The following information is based on research done on several government websites, including vdh.virginia.gov/coronavirus and cdc.gov/coronavirus. These rules apply to nursing homes and other types of senior living facilities. We’ve most recently updated this data on 2/15/2022, but since COVID-19 is a rapidly evolving pandemic, contact your local senior living facility or Area Agency on Aging for more specific and up-to-date information.
Visiting Loved Ones
|Can I visit my relative in person if he/she wants emotional support from me?||Yes (Conditions Apply)|
|Can I visit my relative in person for end-of-life compassion care?||Yes|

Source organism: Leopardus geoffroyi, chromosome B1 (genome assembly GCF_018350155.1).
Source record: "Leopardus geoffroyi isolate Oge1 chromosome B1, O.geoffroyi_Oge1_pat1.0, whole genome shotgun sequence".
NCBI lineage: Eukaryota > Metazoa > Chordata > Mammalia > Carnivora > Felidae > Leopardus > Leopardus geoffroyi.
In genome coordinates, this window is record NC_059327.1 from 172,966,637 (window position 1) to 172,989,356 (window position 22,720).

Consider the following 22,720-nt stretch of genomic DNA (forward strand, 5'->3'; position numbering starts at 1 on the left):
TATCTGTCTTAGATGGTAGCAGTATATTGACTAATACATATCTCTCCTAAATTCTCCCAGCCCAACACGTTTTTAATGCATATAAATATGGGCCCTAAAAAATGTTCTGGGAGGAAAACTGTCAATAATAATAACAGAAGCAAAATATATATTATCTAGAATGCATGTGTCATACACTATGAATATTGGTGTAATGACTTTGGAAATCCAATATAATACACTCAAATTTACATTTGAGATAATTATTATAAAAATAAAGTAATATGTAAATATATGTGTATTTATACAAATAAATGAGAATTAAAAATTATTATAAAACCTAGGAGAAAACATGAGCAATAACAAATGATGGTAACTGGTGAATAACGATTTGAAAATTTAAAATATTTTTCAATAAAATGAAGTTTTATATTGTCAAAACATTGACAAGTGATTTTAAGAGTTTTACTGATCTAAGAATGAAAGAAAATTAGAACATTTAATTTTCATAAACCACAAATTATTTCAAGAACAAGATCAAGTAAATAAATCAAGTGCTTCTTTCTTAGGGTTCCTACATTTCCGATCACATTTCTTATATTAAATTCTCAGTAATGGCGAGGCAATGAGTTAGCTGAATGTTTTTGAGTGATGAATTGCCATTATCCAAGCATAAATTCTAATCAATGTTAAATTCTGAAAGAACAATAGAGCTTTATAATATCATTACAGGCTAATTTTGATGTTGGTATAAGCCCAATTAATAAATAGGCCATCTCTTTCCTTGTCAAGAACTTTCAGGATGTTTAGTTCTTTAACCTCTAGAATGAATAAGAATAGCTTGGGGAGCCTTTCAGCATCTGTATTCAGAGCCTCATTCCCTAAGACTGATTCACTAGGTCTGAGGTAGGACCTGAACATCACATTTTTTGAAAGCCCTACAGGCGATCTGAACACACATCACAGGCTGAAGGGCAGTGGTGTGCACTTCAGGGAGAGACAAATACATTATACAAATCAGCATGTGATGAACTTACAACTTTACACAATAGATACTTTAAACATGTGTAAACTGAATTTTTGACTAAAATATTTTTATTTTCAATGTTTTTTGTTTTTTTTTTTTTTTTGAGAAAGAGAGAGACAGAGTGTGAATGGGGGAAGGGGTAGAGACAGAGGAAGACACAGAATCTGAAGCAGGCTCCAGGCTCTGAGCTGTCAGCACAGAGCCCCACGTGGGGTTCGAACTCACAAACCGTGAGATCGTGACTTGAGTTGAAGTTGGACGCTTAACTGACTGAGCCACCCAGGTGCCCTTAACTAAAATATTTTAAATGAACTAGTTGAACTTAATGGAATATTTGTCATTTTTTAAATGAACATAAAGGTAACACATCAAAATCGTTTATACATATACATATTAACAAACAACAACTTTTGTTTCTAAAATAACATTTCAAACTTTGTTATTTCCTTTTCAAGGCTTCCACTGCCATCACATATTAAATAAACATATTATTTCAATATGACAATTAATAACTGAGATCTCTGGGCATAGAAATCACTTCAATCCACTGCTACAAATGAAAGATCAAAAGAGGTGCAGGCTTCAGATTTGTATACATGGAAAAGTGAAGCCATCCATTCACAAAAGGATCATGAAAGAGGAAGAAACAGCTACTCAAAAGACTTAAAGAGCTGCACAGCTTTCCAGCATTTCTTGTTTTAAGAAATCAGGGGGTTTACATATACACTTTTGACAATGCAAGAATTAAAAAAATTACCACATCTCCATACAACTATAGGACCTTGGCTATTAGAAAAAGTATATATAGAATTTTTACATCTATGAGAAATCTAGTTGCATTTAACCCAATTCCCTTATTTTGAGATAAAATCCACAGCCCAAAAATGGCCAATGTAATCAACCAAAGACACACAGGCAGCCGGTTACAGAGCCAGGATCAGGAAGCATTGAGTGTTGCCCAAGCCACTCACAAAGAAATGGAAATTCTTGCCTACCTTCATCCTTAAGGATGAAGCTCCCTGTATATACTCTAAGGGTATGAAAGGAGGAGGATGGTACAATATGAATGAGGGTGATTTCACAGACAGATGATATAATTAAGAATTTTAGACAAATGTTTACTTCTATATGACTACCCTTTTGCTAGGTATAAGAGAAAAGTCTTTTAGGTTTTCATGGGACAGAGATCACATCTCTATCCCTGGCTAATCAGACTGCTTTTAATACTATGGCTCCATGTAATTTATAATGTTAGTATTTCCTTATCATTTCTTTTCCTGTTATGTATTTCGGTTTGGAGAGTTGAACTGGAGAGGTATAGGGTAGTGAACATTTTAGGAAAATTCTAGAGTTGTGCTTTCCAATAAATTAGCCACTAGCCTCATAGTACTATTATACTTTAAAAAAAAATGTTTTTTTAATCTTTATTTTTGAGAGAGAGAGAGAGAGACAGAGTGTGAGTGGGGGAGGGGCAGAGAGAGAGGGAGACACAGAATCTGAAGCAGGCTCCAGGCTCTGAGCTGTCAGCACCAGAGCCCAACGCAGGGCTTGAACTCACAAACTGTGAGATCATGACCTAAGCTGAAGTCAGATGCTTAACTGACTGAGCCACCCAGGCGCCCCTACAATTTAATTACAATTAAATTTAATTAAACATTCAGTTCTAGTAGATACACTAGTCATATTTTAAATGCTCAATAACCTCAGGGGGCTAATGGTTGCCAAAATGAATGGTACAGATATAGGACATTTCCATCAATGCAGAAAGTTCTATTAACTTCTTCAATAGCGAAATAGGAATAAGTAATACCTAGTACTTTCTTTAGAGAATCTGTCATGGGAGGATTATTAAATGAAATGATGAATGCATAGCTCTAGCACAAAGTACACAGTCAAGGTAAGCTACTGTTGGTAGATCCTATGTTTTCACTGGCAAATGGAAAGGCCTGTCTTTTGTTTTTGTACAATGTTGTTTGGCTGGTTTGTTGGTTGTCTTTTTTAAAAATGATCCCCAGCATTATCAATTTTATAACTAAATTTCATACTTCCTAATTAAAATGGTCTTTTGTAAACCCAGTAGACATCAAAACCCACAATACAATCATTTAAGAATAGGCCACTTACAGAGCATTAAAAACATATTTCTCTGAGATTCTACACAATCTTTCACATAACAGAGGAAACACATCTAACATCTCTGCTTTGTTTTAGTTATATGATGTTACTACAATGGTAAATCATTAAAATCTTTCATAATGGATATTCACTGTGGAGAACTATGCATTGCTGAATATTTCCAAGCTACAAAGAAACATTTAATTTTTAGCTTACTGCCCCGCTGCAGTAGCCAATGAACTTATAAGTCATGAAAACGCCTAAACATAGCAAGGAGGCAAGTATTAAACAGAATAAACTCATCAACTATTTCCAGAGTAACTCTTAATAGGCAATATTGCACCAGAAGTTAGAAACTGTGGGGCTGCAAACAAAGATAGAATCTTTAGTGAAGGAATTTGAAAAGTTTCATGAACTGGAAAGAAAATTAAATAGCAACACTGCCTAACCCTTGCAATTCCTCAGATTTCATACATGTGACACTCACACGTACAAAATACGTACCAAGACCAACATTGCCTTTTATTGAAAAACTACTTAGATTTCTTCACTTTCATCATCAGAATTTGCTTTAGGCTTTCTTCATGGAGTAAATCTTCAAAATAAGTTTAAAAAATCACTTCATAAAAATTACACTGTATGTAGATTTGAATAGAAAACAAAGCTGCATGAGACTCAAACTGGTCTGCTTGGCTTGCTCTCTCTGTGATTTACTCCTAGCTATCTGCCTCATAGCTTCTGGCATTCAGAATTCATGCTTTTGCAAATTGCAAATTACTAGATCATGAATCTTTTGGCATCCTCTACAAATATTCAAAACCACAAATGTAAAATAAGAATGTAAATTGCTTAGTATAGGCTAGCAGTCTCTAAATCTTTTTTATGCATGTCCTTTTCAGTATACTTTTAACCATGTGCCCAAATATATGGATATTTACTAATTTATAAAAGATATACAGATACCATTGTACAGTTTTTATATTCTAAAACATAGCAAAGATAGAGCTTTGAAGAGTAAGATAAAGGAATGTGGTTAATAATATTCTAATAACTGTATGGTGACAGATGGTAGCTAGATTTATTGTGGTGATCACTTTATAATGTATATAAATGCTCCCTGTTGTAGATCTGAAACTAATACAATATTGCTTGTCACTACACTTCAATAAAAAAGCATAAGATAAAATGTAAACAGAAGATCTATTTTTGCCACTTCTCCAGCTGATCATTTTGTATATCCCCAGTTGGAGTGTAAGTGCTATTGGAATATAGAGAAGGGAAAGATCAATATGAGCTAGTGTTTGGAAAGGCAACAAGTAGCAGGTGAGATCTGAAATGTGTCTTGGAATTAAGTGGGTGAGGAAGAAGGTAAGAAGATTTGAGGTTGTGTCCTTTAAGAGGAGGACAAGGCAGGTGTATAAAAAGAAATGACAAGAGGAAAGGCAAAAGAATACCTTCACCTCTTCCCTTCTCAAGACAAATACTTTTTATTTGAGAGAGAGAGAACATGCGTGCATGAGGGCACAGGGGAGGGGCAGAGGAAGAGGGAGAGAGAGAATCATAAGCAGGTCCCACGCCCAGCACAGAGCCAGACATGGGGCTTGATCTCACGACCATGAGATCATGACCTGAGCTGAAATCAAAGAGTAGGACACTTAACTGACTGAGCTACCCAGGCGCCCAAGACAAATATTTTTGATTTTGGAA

|Will my loved one be required to self-quarantine after I visit him or her?||No|
|Do I need to wear PPE and/or a cloth mask if I do visit my relative in person?||Yes|
|Are Hairdressers and other non-medical contractors still allowed in senior living facilities?||Yes|
|Does the state recommend or require that senior living facilities assist families with setting up virtual visit alternatives?||Yes|
|Are visitors being screened for elevated temperatures?||Yes|
|Are visitors being asked questions about health, travel, and potential virus contact?||Yes|
Outings and Group Activities
|Are residents allowed to leave the facility for non-medical reasons?||Yes|
|Are residents of senior living facilities who leave and return required to self-quarantine?||No (Conditions Apply)|
|Are senior living facilities required to cancel all group outings?||No|
|Are residents still eating together in the dining hall?||Yes (Conditions Apply)|